The job hopping myth is just one of the made-up generalizations wrongly shaping the way we think about generational differences in the workplace. Knowing such claims to be false the Corporate Rebels decided to put some of them to the test looking at the evidence behind what millennials and other generations want and need from work. The needs can be roughly summarized with the following list: purpose, meaning, freedom, autonomy, fun, and personal development. But aren’t these really universal basic human needs rather than what might be separating Millennials from the baby boomers and other generations?
Pride in the company is an engine of engagement. As Voltaire put it, “We are rarely proud when we are alone.” When we feel connected to something bigger than ourselves, we bring more of ourselves to work. We feel a sense of ownership at the office. It’s not just the place we work—it’s a part of who we are.
Written by Lori Goler, Janelle Gale, Brynn Harrington, Adam Grant, published on Fast Company
Research suggests using recognition and praise can be a powerful motivator for employees. The benefits of that for organizations are manifold and real. Employees who receive recognition on a regular basis increase their individual productivity, receive higher loyalty and satisfaction scores from customers, and are more likely to stay with their organization.
Written by Marcel Schwantes for Inc.
Harvard Business School professor and author Dr. Amabile explores inner work life — the emotions, perceptions, and motivations that people experience as they react to events in their work day. Her research team discovered that, of all the events that can deeply engage people in their work, the single most important is making progress on meaningful work.
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Traditionally, employee retention — the ability to keep staff — has been considered one of the hallmarks of company health. But focusing blindly on retention actually misses the bigger picture. The metric we should be tracking is something Ryan Holmes, CEO of Hootsuite, calls people movement: the oxygen pulsing through a business.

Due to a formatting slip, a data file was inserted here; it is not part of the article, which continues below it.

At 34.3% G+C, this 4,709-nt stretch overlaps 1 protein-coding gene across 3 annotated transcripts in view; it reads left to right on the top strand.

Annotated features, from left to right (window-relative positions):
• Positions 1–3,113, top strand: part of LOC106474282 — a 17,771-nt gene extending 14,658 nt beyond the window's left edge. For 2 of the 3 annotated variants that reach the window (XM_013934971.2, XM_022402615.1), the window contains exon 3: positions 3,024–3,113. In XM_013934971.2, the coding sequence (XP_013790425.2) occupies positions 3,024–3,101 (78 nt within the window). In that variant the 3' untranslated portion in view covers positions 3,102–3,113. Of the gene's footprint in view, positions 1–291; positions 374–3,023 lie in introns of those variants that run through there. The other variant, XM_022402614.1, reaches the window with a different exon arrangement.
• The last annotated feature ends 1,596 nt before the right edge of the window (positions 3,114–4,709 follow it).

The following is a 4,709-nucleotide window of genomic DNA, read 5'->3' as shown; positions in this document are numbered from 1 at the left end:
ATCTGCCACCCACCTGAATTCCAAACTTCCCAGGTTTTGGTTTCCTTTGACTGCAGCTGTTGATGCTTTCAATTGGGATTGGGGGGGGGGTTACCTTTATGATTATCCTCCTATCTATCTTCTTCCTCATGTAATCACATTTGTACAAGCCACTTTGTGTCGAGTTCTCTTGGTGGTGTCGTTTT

Article by Ryan Holmes, CEO of Hootsuite
Great managers know that they can never give too much recognition as long as it’s honest and deserved. Acknowledging an employee’s best work goes a long way toward making him or her feel valued and can lead to other desirable workplace outcomes. This element of engagement and performance might be one of the greatest missed opportunities for leaders and managers.
Article by Gallup
The fact that happiness at work is trending seems to be a good thing, but the way most companies are trying to “implement it” is fundamentally flawed. In an effort to create a better workplace, lots of companies believe that there is a fixed model available that will solve their problems instantly: implement this magic model and a “happy company” is guaranteed. Unfortunately, this ain’t true for a bit. Instead, listening to employees, gathering inspiration from various sources, and crafting unique solutions is the way to go.
Article by Corporate Rebels
The clamour to make employees happy at work is driven by one of the oldest cliches in the human resource management playbook: that a happy worker is a good worker. Wanting to be happy at work is fair enough. But being forced to be happy at work can be troubling. The truth is that being constantly on the lookout for happiness may actually mean happiness eludes more than it ensues.
Article by André Spicer for The Guardian
New research suggest that some employees can have a halo effect on their peers in the way that workplace productivity can spill over from one employee to another. It could be beneficial for teams to identify those high spillover individuals to influence effective decisions on team construction as well as hiring and retention.
Article by Science Daily
The team at Culture Amp recently explored the challenges technology companies face as they grow. The team of data scientists reviewed data from over 700 companies, analyzing scores for employee engagement at different stages of venture capital funded companies. Engagement is tied to the level of self-determination a person feels at their work. As a measure of cultural health, it tends to decrease over time, which is what the team calls the culture crunch. Learn how engagement is impacted throughout various growth stages from their data informed insights in this brilliant piece by Culture Amp.